or bipolar. Although unhinged, his mind maintains a consistency of thought and action that is not in keeping with psychosis. There have been instances of catatonia (most notable in Frank Miller’s “The Dark Knight Returns”). But, if any diagnosis were to stick with The Joker, it would be psychopathy.

If Scotland has an institution equivalent to Arkham Asylum, it would be The State Hospital at Carstairs. I have worked there myself. Rather than a gothic building of spires and watchtowers, it is a series of modern flat-roofed buildings set on a remote and windy patch of central belt countryside. As opposed to being a chaotic and abusive place, it is a controlled and contained environment. To be sent to Carstairs, one must generally have a significant mental health problem in addition to requiring a high-secure environment. As a rule the focus is on recovery (if possible) enabling the patient to move to a less-secure environment. There are medications, therapy groups, passes to the community. The other fact that sets Carstairs apart from Arkham is that The Joker would never get in. Because psychopathy, by virtue of not being a treatable mental illness, is the domain of the Scottish prison system.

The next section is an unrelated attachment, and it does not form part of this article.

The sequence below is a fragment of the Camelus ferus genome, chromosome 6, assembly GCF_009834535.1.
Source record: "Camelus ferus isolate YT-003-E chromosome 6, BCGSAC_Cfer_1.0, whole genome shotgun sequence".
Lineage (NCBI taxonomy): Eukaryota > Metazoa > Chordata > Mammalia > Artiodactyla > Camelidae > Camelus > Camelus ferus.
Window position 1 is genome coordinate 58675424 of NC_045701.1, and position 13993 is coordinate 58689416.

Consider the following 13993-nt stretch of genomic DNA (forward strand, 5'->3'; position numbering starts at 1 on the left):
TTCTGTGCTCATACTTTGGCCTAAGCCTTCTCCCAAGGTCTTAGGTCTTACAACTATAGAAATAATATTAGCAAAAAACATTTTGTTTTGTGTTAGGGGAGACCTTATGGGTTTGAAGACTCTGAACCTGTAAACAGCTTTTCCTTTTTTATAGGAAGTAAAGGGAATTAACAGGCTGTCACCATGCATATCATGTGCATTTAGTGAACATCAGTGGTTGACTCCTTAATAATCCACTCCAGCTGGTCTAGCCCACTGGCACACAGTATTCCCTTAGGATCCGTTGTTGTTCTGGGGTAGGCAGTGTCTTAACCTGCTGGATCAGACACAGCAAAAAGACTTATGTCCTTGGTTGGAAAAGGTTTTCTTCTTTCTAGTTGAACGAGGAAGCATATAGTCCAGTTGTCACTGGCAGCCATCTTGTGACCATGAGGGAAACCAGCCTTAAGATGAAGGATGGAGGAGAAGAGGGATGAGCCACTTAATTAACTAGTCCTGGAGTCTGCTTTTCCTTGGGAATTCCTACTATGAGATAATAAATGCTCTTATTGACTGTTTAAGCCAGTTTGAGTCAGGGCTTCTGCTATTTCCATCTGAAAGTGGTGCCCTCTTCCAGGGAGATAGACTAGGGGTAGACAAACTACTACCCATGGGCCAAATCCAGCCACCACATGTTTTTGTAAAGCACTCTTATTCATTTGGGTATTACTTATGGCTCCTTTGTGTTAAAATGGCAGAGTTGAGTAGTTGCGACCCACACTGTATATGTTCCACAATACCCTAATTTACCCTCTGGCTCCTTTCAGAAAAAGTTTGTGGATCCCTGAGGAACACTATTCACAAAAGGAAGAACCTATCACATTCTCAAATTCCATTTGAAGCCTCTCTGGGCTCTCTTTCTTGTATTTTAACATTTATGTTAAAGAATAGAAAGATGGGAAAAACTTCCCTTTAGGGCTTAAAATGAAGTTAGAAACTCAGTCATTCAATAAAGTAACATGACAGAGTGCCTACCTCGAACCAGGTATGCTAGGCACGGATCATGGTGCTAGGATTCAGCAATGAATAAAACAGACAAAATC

There is one other particularly troubling aspect of The Joker, and that is the fate of his psychiatrist Dr Harleen Quinzel. It is something of a trope in popular culture that psychiatrists fall in love with their patients, but Dr Quinzel’s case is even more troubling: she styles herself after him, becoming a deranged super-villain named Harley Quinn, and begins a life of crime and terrorism specifically to garner the affections of The Joker. It is here that one of the most troubling aspects of stigma is personified: that mental illness is in some way contagious, and that spending time with the “mad” can make oneself insane.

Then I decided to become a psychiatrist, there were a few comments that I grew tired of hearing pretty quickly. Some people, including relatives, worried about my safety; that the “dangerous” patients would turn on me. Others joked I would become “mad” myself. Finally people asked why I did not want to be a “real” doctor, as if I was abandoning medicine for

imprisonment and mysticism. Stigma is not just damaging to our patients, who must contend not just with mental illness but also with the fear and ignorance of society. Stigma is also directed towards psychiatrists themselves, who are frequently regarded as bizarre, unhinged, and perhaps inferior to their medical colleagues.

It is hard to judge the effect of constructs such as Arkham Asylum on stigma towards psychiatry. Of course Arkham is one (albeit central) part of the Batman mythology, and Batman is only one (very well-known) character. What Arkham Asylum is, though, is part of a wider trend of portrayal of psychiatry in the media. And while stigma is a wide issue, it has its beginnings in the public perception of mental illness. Arkham looms large in comic books, videogames and movies. People who grow up on Batman become aware of it, and this terrifying and nasty environment must surely become internalised, one of many impressions to be called upon when they encounter mental illness in the future. And there it will remain: gothic environments, scary patients, evil staff, and no recovery.